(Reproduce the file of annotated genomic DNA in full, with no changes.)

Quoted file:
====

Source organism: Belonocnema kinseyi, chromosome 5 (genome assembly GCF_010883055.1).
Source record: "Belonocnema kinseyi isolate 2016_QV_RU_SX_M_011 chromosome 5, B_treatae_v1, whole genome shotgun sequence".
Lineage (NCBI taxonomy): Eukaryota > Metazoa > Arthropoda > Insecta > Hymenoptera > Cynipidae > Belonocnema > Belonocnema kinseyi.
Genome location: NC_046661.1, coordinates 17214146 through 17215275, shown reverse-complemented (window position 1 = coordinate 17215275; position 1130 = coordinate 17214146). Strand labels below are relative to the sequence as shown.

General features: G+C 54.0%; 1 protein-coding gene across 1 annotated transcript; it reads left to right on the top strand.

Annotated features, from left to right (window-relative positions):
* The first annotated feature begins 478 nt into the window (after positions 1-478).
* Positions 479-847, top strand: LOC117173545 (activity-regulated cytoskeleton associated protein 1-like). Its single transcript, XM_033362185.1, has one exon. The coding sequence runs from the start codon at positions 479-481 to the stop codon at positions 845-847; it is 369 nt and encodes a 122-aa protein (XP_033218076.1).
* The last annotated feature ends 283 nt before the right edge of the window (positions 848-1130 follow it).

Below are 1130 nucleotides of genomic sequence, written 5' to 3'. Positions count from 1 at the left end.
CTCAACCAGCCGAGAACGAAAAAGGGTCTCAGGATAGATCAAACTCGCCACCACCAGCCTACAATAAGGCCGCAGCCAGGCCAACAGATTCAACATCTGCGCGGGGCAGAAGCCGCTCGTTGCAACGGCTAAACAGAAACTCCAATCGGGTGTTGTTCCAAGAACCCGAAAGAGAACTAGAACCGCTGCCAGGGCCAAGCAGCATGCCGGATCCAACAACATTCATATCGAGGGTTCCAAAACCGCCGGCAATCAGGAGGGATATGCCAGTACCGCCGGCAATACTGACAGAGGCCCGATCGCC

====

Source organism: Belonocnema kinseyi, chromosome 5 (genome assembly GCF_010883055.1).
Source record: "Belonocnema kinseyi isolate 2016_QV_RU_SX_M_011 chromosome 5, B_treatae_v1, whole genome shotgun sequence".
Lineage (NCBI taxonomy): Eukaryota > Metazoa > Arthropoda > Insecta > Hymenoptera > Cynipidae > Belonocnema > Belonocnema kinseyi.
Genome location: NC_046661.1, coordinates 17214146 through 17215275, shown reverse-complemented (window position 1 = coordinate 17215275; position 1130 = coordinate 17214146). Strand labels below are relative to the sequence as shown.

General features: G+C 54.0%; 1 protein-coding gene across 1 annotated transcript; it reads left to right on the top strand.

Annotated features, from left to right (window-relative positions):
* The first annotated feature begins 478 nt into the window (after positions 1-478).
* Positions 479-847, top strand: LOC117173545 (activity-regulated cytoskeleton associated protein 1-like). Its single transcript, XM_033362185.1, has one exon. The coding sequence runs from the start codon at positions 479-481 to the stop codon at positions 845-847; it is 369 nt and encodes a 122-aa protein (XP_033218076.1).
* The last annotated feature ends 283 nt before the right edge of the window (positions 848-1130 follow it).

Below are 1130 nucleotides of genomic sequence, written 5' to 3'. Positions count from 1 at the left end.
CTCAACCAGCCGAGAACGAAAAAGGGTCTCAGGATAGATCAAACTCGCCACCACCAGCCTACAATAAGGCCGCAGCCAGGCCAACAGATTCAACATCTGCGCGGGGCAGAAGCCGCTCGTTGCAACGGCTAAACAGAAACTCCAATCGGGTGTTGTTCCAAGAACCCGAAAGAGAACTAGAACCGCTGCCAGGGCCAAGCAGCATGCCGGATCCAACAACATTCATATCGAGGGTTCCAAAACCGCCGGCAATCAGGAGGGATATGCCAGTACCGCCGGCAATACTGACAGAGGCCCGATCGCC